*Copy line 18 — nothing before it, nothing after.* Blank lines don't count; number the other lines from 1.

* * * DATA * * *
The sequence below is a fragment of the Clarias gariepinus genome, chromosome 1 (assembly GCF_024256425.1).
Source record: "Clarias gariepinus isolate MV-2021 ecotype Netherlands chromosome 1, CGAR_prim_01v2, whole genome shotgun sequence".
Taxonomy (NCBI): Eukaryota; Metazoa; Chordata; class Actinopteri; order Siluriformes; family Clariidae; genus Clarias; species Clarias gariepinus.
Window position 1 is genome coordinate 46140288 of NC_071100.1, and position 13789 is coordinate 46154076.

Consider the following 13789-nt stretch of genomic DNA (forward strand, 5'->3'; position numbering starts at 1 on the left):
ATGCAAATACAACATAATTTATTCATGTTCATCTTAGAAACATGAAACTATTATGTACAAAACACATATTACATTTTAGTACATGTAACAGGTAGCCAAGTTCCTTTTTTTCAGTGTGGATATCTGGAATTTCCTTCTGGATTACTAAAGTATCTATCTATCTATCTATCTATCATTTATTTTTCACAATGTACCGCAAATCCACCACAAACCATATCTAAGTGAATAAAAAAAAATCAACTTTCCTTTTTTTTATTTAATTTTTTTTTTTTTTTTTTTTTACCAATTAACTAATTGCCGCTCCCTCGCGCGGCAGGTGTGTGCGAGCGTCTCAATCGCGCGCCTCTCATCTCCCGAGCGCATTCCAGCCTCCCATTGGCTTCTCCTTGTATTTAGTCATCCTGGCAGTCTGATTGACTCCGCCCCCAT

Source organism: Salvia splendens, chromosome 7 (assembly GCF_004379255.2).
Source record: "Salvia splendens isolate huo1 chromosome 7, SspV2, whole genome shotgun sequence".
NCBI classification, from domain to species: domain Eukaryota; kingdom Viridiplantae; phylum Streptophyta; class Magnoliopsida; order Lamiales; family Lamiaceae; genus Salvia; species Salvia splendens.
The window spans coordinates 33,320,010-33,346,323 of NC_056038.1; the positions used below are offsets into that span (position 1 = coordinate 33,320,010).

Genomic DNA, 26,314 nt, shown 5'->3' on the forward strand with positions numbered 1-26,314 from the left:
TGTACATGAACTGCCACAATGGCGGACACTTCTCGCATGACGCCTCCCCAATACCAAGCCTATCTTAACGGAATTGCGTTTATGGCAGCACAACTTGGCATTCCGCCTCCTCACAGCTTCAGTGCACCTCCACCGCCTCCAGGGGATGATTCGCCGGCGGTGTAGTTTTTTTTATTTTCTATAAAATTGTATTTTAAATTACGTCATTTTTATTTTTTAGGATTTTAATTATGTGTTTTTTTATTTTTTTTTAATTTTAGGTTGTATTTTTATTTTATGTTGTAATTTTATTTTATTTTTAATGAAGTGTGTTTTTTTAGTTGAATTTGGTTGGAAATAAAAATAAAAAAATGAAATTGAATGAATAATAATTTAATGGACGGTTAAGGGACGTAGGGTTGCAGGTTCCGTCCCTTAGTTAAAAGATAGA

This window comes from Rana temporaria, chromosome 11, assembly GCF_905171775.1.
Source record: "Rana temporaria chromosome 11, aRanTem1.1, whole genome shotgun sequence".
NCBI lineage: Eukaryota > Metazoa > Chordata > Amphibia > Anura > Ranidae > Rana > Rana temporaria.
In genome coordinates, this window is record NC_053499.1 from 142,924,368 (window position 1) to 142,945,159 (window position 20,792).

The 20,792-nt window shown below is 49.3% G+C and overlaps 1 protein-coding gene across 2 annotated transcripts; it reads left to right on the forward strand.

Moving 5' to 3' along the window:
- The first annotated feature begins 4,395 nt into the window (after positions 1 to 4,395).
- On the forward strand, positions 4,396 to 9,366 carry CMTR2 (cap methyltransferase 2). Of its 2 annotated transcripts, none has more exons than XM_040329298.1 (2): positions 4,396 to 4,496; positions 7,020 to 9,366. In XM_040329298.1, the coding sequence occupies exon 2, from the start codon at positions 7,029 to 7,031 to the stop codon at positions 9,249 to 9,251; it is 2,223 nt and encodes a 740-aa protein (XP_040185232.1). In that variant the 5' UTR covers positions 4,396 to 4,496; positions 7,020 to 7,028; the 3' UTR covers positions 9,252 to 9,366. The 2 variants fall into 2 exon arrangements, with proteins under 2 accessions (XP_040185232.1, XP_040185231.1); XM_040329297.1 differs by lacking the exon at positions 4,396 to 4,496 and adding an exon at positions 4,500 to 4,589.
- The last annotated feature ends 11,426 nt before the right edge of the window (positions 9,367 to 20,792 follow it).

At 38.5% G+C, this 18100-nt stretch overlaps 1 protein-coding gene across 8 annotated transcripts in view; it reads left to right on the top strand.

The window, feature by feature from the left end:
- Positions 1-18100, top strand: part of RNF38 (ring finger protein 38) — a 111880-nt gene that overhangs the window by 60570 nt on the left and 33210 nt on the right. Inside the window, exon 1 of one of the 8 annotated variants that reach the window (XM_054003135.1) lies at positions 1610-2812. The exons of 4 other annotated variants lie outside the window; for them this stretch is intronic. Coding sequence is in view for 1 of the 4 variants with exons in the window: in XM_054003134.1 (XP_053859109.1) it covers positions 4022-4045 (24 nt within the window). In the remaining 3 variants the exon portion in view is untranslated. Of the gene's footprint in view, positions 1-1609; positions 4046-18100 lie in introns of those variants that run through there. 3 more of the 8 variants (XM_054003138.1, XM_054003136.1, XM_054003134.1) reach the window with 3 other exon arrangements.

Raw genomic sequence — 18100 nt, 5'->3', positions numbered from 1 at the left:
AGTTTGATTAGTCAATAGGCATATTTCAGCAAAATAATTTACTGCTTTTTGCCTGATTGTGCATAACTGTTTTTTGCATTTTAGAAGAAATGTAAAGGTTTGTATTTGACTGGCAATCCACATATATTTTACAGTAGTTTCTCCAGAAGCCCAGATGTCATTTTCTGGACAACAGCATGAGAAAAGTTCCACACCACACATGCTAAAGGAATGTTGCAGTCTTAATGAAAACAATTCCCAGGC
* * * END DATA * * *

Moving 5' to 3' along the window: